First, I visited my father’s house. After I returned home, my mother asked me to bring her there in the dark of night. We got on the highway, drove north, then took the second exit, but that was all I could remember. There were trees everywhere, and I could not tell if they were poplar or pecan. Around and around we went, the headlights shining into windows, and I didn’t know which one had my father standing in it squinting to make out the color of the van in the driveway. The next morning, he gave her the address. She gave him me, and he told me we’d do things differently from now on. No fights, no chores, no tree.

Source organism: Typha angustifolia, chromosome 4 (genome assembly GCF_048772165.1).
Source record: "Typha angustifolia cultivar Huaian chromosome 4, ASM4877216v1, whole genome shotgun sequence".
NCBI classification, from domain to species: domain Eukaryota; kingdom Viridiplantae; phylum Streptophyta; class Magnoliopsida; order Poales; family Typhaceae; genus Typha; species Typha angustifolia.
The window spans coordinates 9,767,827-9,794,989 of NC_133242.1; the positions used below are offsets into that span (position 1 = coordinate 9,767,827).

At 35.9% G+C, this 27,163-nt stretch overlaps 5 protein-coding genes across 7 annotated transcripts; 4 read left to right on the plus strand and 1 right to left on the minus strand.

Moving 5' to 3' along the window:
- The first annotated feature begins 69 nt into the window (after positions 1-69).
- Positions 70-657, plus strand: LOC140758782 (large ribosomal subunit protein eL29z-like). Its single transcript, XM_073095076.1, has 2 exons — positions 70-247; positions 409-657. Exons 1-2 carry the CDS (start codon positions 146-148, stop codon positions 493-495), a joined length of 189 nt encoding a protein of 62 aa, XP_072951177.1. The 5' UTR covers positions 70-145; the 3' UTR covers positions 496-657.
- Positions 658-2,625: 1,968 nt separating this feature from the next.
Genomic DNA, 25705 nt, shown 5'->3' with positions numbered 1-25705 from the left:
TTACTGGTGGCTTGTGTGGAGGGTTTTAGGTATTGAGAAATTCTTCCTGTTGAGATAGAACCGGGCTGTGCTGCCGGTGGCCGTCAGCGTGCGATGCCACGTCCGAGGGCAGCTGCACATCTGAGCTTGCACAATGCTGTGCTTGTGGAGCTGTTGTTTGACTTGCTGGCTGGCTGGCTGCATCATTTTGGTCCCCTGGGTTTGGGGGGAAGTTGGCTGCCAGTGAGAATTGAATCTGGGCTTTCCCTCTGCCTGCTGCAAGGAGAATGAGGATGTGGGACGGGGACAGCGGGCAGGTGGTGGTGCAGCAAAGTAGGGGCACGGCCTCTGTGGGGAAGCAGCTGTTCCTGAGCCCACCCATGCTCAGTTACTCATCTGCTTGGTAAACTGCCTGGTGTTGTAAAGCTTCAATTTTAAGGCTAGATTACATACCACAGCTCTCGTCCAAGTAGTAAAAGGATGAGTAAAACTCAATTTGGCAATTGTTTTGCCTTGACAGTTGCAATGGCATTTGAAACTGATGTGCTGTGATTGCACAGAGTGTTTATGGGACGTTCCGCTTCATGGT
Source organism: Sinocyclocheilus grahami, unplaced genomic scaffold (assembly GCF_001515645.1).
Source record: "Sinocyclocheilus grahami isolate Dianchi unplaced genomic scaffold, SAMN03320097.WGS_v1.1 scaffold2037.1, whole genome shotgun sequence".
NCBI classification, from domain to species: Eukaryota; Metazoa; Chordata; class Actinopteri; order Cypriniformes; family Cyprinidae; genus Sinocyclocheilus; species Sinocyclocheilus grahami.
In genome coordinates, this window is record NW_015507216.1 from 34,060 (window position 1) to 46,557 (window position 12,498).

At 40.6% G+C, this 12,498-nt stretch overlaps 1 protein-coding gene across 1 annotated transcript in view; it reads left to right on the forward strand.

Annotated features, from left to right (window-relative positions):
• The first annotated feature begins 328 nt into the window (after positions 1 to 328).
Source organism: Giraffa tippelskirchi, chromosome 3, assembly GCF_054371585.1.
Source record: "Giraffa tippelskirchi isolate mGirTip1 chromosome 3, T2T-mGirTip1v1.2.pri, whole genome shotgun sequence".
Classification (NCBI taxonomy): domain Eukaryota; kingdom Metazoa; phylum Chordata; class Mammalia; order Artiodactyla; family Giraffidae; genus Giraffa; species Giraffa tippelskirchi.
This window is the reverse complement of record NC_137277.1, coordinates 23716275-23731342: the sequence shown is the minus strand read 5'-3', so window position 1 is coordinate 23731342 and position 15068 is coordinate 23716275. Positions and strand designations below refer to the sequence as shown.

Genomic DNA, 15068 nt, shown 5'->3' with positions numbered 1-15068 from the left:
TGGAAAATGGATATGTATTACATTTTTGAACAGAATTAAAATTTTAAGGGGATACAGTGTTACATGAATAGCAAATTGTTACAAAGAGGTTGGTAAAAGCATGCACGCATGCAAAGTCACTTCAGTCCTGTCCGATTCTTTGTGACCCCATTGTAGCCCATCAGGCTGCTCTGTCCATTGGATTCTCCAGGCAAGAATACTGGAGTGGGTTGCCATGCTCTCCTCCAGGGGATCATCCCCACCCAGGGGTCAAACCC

At Home Depot, we bought neon green spray-paint and a single strand of Christmas lights. In the back yard, we left a bright frame around a patch of brown grass. Inside, we strung a carboard box with lights and began inventing new rituals. Oh Christmas Cube, oh Christmas cube, how lovely are your corners. Your lights are painted neon green, the nicest shade we’ve ever seen, oh Christmas cube, oh Christmas cube, how lovely are your corners.
We did not drive back south down the highway, we did not take the exit that leads to her house, and we did not look into the windows at the pine tree covered in our old ornaments and light.